16 The Spirit himself bears witness with our spirit that we are children of God, 17 and if children, then heirs—heirs of God and fellow heirs with Christ, provided we suffer with him in order that we may also be glorified with him.

Christians suffer because there are times when the world hates them. So, Christians suffer because of what others do. Christians also suffer because they still live in a world that is stained by sin. All that bad things we experience, such as fighting, diseases, and death, are a result of sin in the world. Christians also suffer because they must wrestle with their own sin. They must put their old patterns of sin to death, and this doesn’t come quickly or easily. It can be painful. Yet Jesus promises, as we see in verse 33, “Whoever seeks to preserve his life will lose it, but whoever loses his life will keep it.”

The third truth that Jesus teaches in this passage is that his second coming will be obvious, public, universal, and unmistakable. He knows there will be people who claim that Jesus has secretly returned. People will say, “Look here” or “Look there.” Jesus tells us not to bother with people who make those false claims. When Jesus returns, everyone will know. There will be flashes of lightning, which are often associated with an appearance of God (Exod. 19:16; Ps. 77:18; Rev. 4:5; 8:5; 11:19; 16:18). Somehow, everyone on Earth will know that Jesus has returned. It will be as clear as lightning in the sky.

Some people have taught that there is a secret return of Jesus, a secret “rapture.” I have tried in the past to teach against this is subtle ways, but I won’t do that this morning. Let me be clear. The Bible does not teach that Jesus will come quietly or secretly. Every passage dealing with his return talks about either visual signs or a great noise. Now, the Bible has one passage that teaches a rapture. First Thessalonians 4:17 says that when Jesus returns, Christians will be “caught up” with Christ in the air. But that passage says nothing about what happens next. The most popular end-times theology taught today isn’t what the church has believed for almost two thousand years. It was developed around 1830 by a man named John Nelson Darby, who believed that the church was a failure. Of course, he established his own church, which he believed was the only true church. But he also devised a very fanciful end times theology that teaches things that the Bible really doesn’t teach. We see in this passage that Jesus combines his public glorious return with salvation and judgment and the consummation of his kingdom on Earth. Most passages in the New Testament that talk about his return describe those events as happening at the same time.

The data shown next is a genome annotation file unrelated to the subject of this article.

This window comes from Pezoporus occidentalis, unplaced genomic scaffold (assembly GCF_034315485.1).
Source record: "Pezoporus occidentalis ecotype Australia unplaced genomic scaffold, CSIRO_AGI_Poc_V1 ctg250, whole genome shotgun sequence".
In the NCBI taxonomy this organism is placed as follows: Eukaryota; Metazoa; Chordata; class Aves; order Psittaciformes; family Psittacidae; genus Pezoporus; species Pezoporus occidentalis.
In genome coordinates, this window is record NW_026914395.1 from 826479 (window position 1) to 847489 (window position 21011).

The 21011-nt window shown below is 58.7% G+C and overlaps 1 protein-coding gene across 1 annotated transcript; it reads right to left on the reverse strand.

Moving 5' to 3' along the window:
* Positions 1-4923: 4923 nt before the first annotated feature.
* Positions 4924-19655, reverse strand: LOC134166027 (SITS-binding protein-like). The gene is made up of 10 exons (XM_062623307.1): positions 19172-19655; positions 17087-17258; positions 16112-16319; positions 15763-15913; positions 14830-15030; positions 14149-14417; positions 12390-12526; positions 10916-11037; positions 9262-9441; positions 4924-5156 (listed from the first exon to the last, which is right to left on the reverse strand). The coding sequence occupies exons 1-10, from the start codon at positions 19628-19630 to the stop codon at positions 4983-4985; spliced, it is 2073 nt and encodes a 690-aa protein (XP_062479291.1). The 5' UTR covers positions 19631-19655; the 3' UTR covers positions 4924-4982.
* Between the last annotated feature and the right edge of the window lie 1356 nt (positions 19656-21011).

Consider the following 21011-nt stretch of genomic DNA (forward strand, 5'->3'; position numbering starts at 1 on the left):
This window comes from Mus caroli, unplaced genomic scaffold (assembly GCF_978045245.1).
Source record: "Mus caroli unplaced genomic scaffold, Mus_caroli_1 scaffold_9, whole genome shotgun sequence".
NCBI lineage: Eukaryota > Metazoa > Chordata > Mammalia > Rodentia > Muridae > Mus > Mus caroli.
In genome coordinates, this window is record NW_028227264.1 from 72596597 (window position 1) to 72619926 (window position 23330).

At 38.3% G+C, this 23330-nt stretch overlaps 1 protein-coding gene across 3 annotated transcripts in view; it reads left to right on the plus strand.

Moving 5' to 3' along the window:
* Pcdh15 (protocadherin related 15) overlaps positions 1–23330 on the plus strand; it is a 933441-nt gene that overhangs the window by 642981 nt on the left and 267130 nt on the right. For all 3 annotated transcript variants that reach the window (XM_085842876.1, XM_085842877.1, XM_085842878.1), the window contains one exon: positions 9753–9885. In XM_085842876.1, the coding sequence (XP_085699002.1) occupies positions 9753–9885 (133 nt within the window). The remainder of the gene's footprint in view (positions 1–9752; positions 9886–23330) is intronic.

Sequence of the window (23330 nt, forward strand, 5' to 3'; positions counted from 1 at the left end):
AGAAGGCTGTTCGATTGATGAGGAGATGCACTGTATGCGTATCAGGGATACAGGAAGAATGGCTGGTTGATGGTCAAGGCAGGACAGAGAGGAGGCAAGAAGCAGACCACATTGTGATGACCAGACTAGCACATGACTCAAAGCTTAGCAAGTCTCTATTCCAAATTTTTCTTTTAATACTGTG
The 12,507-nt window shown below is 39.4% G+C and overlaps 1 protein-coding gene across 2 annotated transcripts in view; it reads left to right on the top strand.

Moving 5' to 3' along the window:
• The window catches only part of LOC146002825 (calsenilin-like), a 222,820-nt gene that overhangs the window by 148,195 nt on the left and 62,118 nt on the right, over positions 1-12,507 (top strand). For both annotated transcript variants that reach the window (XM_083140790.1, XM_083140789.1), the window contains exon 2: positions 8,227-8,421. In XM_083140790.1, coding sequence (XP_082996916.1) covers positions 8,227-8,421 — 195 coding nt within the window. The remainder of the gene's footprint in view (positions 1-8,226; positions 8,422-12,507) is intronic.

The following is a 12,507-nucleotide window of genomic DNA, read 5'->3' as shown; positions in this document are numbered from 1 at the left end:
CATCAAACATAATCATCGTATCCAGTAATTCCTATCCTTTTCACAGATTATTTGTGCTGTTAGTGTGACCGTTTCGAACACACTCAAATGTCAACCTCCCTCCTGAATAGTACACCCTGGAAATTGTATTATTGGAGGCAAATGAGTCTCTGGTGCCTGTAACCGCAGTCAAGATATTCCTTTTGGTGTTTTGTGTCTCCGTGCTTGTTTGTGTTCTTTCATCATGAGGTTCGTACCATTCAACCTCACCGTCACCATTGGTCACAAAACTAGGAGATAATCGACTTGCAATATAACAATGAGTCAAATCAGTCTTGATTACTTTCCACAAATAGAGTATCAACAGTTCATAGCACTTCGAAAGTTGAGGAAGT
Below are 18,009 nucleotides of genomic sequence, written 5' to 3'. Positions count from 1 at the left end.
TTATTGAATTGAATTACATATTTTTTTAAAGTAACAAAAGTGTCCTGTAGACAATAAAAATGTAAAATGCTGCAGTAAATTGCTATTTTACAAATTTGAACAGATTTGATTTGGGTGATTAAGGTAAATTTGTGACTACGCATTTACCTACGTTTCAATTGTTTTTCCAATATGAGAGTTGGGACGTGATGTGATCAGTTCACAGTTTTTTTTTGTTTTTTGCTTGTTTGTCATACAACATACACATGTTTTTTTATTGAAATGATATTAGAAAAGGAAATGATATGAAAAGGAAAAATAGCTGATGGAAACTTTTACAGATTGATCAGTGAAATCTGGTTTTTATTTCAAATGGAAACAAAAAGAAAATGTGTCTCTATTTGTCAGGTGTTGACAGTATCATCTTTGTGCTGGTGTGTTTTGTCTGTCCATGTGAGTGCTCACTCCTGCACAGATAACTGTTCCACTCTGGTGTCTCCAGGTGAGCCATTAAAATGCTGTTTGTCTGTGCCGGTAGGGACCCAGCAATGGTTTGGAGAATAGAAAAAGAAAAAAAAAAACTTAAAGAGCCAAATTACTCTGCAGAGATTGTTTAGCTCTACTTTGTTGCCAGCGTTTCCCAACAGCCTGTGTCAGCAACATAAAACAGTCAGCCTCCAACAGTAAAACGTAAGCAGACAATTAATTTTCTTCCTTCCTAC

And that leads me to something else that is very clear in this passage. The fourth truth is that when Jesus returns, there will be a division among all people. Some will be spared God’s condemnation. They will be saved. Others will be condemned. Jesus gives us two examples from the book of Genesis. In the days of Noah, people were wicked. God sent a flood upon the Earth to judge everyone. The only people who were spared were Noah and his family. Noah was instructed to build a large ship, an ark, to save his family and various species of animals. Now, Noah was prepared for the flood. But everyone outside his family wasn’t. They went on living as if their lives would never end. But when the flooding started, it was too late. Noah and his family were safe on the ark, and everyone else would perish. (See Genesis 6–9 for the story about Noah and the flood.)

The other example is of Lot, Abraham’s nephew, and what happened to the city of Sodom. We are told that Lot and daughters were spared a judgment that came upon Sodom for their sexual immorality and their pride (Gen. 19:1–29; Ezek. 16:49; Jude 7). Lot, like Noah, responded to God’s word about a coming judgement. Noah found safety in the ark, while Lot was told to flee the city. Everyone else went on living in the city as if nothing was going to happen. Even Lot’s sons-in-law didn’t believe that judgment would come. But then judgment came, and it was too late for them to repent.